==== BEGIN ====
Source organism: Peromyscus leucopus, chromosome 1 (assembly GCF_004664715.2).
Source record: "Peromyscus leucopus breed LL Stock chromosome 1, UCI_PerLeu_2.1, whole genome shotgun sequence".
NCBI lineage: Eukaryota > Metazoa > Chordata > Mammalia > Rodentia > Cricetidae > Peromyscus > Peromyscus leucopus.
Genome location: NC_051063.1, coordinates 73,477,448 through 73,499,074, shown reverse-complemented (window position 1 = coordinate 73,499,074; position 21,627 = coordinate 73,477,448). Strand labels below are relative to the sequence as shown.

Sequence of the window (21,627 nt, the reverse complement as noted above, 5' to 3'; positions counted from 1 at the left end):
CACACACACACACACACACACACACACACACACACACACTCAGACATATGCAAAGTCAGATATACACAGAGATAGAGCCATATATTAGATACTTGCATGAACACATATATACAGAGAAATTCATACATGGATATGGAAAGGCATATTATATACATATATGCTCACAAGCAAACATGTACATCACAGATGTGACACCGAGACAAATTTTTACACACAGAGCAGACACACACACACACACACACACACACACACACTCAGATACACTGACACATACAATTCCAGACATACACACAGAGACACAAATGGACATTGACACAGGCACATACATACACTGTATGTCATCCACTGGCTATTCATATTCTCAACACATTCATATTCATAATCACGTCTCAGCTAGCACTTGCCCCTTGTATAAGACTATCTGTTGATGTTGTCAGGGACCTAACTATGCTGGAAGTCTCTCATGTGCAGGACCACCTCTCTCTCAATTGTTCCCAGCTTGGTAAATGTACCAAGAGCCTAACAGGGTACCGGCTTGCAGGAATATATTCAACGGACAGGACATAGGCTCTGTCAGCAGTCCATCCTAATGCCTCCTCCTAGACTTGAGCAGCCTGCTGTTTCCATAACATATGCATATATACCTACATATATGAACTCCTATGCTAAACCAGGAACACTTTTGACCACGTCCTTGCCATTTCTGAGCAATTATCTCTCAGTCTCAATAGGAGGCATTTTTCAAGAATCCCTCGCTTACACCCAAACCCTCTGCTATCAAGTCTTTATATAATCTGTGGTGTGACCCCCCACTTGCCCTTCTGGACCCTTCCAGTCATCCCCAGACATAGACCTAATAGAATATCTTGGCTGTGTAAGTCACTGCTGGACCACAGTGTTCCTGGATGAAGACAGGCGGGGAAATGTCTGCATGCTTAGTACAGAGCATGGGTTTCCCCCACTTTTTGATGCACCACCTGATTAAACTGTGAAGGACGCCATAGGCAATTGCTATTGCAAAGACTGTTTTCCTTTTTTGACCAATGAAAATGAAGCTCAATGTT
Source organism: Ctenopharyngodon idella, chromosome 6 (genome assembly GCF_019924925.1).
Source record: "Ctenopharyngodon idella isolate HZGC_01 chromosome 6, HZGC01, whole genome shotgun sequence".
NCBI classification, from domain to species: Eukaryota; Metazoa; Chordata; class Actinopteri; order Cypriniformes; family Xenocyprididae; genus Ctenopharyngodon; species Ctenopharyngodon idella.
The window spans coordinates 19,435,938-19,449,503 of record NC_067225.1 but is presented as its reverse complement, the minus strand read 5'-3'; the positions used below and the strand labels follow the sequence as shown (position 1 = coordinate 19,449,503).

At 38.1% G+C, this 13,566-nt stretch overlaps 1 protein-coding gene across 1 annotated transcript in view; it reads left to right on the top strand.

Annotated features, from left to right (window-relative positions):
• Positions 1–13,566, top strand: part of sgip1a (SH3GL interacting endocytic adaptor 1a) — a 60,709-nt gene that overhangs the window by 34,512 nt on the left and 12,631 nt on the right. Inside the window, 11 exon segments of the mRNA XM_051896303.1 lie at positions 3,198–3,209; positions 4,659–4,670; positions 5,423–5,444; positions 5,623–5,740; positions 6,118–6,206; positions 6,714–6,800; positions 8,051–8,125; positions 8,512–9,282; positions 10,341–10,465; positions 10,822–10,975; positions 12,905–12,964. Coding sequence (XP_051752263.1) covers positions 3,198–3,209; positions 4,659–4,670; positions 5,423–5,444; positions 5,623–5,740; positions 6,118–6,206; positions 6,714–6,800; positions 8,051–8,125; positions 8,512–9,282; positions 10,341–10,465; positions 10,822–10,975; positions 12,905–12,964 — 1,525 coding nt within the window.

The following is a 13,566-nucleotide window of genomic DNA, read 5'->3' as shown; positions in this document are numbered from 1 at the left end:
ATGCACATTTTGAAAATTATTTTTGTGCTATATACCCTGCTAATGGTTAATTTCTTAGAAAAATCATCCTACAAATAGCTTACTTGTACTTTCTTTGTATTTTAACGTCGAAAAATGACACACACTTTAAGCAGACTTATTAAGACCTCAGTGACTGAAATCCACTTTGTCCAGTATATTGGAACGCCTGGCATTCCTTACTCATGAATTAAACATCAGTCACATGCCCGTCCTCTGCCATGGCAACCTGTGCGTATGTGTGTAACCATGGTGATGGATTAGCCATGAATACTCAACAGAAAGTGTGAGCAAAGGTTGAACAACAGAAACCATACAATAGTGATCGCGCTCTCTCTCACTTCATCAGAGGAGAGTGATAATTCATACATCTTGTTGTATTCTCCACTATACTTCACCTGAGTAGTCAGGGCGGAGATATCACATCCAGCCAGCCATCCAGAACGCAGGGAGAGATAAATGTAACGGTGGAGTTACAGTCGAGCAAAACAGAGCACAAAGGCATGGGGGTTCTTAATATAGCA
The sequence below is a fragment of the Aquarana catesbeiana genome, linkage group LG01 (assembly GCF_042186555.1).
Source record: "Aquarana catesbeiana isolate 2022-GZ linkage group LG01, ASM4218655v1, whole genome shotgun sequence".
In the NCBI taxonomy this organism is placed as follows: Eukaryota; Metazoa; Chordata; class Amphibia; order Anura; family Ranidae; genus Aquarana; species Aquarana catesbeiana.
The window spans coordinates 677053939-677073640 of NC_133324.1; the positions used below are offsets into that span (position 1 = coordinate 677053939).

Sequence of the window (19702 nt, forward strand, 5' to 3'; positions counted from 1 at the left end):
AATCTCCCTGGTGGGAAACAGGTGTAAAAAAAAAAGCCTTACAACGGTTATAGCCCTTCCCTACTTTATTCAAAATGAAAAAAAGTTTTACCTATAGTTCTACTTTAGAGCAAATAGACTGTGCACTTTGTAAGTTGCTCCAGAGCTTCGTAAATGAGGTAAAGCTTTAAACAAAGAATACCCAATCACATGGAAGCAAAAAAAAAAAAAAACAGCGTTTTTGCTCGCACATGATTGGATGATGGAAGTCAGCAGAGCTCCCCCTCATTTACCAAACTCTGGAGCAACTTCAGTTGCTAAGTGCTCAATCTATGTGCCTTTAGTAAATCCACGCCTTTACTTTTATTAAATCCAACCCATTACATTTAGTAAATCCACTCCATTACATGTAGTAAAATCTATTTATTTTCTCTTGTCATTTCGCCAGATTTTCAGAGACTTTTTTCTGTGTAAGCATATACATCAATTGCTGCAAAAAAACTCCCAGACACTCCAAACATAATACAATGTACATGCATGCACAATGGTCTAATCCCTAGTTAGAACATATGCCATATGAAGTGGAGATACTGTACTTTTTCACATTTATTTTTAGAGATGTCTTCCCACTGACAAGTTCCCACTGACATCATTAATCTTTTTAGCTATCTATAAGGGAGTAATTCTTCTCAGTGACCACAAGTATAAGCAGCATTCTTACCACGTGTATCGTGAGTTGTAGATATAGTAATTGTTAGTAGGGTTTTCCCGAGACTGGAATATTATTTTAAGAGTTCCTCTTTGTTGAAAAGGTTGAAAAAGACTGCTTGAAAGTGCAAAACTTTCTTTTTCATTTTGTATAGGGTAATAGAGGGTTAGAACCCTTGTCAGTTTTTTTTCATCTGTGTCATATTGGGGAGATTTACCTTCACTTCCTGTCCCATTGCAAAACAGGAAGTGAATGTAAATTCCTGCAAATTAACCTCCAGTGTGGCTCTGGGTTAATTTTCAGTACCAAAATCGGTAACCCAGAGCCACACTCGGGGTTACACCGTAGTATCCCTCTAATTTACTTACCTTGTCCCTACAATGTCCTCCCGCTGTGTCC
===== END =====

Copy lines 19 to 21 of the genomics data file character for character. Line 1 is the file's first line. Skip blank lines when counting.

The window spans coordinates 677053939-677073640 of NC_133324.1; the positions used below are offsets into that span (position 1 = coordinate 677053939).

Sequence of the window (19702 nt, forward strand, 5' to 3'; positions counted from 1 at the left end):
AATCTCCCTGGTGGGAAACAGGTGTAAAAAAAAAAGCCTTACAACGGTTATAGCCCTTCCCTACTTTATTCAAAATGAAAAAAAGTTTTACCTATAGTTCTACTTTAGAGCAAATAGACTGTGCACTTTGTAAGTTGCTCCAGAGCTTCGTAAATGAGGTAAAGCTTTAAACAAAGAATACCCAATCACATGGAAGCAAAAAAAAAAAAAAACAGCGTTTTTGCTCGCACATGATTGGATGATGGAAGTCAGCAGAGCTCCCCCTCATTTACCAAACTCTGGAGCAACTTCAGTTGCTAAGTGCTCAATCTATGTGCCTTTAGTAAATCCACGCCTTTACTTTTATTAAATCCAACCCATTACATTTAGTAAATCCACTCCATTACATGTAGTAAAATCTATTTATTTTCTCTTGTCATTTCGCCAGATTTTCAGAGACTTTTTTCTGTGTAAGCATATACATCAATTGCTGCAAAAAAACTCCCAGACACTCCAAACATAATACAATGTACATGCATGCACAATGGTCTAATCCCTAGTTAGAACATATGCCATATGAAGTGGAGATACTGTACTTTTTCACATTTATTTTTAGAGATGTCTTCCCACTGACAAGTTCCCACTGACATCATTAATCTTTTTAGCTATCTATAAGGGAGTAATTCTTCTCAGTGACCACAAGTATAAGCAGCATTCTTACCACGTGTATCGTGAGTTGTAGATATAGTAATTGTTAGTAGGGTTTTCCCGAGACTGGAATATTATTTTAAGAGTTCCTCTTTGTTGAAAAGGTTGAAAAAGACTGCTTGAAAGTGCAAAACTTTCTTTTTCATTTTGTATAGGGTAATAGAGGGTTAGAACCCTTGTCAGTTTTTTTTCATCTGTGTCATATTGGGGAGATTTACCTTCACTTCCTGTCCCATTGCAAAACAGGAAGTGAATGTAAATTCCTGCAAATTAACCTCCAGTGTGGCTCTGGGTTAATTTTCAGTACCAAAATCGGTAACCCAGAGCCACACTCGGGGTTACACCGTAGTATCCCTCTAATTTACTTACCTTGTCCCTACAATGTCCTCCCGCTGTGTCC